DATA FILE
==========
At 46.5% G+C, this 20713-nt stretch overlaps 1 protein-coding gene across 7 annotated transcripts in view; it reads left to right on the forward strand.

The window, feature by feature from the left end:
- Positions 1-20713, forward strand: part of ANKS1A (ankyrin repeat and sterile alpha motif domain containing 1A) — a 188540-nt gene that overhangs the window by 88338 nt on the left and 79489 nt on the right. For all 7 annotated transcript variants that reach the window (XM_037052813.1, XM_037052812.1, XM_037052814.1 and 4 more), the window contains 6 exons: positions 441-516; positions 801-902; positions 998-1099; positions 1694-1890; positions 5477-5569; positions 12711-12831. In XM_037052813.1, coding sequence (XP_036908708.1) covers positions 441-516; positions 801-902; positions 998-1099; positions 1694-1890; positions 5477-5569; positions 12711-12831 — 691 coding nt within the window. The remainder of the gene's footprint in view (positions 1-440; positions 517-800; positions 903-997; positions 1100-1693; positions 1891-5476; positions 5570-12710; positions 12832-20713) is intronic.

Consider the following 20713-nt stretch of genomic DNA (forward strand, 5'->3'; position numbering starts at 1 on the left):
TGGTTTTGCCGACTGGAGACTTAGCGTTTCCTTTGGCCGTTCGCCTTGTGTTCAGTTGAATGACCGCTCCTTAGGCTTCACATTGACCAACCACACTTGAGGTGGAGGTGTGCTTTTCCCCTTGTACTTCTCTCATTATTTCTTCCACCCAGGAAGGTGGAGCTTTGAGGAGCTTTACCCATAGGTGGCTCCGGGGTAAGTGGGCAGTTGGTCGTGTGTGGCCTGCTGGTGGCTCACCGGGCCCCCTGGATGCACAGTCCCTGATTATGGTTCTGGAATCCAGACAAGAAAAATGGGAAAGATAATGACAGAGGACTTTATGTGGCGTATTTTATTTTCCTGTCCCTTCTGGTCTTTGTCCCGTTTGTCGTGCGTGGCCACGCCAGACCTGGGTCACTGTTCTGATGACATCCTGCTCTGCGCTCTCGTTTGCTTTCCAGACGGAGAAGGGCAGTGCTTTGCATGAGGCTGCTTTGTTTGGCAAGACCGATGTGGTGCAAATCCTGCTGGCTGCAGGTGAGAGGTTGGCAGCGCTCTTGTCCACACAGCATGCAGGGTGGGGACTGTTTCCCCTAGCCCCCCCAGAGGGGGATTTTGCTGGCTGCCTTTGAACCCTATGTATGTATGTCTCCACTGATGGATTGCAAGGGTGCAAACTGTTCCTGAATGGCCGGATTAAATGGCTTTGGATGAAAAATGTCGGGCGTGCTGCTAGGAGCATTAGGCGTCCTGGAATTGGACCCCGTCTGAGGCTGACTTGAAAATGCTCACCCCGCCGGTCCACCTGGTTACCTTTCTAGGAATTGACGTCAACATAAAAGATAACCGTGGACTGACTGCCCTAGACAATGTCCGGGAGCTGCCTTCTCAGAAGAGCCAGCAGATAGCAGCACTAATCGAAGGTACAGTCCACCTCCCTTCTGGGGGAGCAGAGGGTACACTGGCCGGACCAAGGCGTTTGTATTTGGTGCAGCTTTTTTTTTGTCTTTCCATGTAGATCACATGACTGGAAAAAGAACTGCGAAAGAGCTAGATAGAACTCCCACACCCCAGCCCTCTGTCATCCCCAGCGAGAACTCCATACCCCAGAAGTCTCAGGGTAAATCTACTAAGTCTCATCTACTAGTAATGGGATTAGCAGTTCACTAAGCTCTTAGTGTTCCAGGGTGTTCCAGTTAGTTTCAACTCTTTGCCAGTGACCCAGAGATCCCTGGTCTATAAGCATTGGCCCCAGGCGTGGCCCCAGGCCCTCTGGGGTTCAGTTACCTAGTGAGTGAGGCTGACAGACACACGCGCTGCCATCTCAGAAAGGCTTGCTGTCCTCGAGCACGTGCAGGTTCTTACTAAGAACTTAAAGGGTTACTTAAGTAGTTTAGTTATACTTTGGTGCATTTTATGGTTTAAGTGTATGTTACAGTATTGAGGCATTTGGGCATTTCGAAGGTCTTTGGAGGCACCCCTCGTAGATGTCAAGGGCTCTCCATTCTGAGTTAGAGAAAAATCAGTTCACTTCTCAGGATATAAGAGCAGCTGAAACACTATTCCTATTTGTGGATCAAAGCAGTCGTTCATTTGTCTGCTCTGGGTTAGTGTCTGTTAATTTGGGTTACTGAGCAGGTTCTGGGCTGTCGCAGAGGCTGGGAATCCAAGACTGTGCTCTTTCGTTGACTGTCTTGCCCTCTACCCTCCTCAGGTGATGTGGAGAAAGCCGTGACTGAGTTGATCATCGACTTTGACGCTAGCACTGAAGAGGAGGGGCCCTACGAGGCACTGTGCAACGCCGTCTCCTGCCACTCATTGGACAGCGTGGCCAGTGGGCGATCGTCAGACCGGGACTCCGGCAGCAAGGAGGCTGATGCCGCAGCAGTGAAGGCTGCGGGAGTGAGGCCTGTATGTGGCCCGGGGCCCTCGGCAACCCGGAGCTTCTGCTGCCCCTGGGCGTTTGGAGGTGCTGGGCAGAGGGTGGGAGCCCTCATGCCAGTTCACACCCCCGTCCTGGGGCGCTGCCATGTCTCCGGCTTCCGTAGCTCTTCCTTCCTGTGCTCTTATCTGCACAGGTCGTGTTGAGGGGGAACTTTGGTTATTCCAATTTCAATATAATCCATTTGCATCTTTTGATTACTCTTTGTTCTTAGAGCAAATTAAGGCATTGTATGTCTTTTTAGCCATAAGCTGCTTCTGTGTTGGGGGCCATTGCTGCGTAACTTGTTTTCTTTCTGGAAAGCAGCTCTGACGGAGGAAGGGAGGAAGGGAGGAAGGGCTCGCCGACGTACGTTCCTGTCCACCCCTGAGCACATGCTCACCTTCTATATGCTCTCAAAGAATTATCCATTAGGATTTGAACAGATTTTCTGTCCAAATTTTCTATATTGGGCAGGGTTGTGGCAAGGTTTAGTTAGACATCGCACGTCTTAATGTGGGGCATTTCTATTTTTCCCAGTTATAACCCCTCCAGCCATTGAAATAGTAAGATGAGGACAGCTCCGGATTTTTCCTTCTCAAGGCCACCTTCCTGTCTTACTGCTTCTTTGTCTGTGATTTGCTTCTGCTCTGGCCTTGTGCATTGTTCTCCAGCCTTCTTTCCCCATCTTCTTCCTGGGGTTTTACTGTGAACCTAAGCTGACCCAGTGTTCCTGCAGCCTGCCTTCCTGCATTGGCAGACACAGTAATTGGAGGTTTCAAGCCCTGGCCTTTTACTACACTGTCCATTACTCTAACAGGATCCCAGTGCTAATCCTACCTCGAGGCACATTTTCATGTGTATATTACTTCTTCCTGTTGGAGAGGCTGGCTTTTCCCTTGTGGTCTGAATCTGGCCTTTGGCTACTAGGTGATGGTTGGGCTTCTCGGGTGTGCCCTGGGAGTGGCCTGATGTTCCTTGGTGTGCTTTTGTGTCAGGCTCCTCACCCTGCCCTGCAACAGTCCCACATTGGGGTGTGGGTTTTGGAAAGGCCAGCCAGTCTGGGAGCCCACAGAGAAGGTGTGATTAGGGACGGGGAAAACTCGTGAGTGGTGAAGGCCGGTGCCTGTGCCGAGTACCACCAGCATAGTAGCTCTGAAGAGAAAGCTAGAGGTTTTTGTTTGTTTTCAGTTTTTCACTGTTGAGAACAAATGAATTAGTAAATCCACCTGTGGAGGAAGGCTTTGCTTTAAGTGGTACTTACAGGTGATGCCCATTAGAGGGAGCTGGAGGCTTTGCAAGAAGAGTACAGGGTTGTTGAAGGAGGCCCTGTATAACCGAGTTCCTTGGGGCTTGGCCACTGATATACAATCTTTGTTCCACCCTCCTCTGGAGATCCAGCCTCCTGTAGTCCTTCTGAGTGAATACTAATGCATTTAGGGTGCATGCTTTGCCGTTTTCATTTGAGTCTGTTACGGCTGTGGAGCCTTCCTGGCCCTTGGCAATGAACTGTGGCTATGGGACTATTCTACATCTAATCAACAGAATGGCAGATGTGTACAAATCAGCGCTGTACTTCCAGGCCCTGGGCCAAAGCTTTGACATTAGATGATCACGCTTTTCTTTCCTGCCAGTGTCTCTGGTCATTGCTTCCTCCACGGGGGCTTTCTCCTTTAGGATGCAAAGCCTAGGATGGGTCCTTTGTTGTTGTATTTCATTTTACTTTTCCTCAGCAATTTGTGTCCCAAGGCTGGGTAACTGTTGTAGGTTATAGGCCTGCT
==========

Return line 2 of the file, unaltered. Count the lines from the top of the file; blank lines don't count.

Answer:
The window, feature by feature from the left end: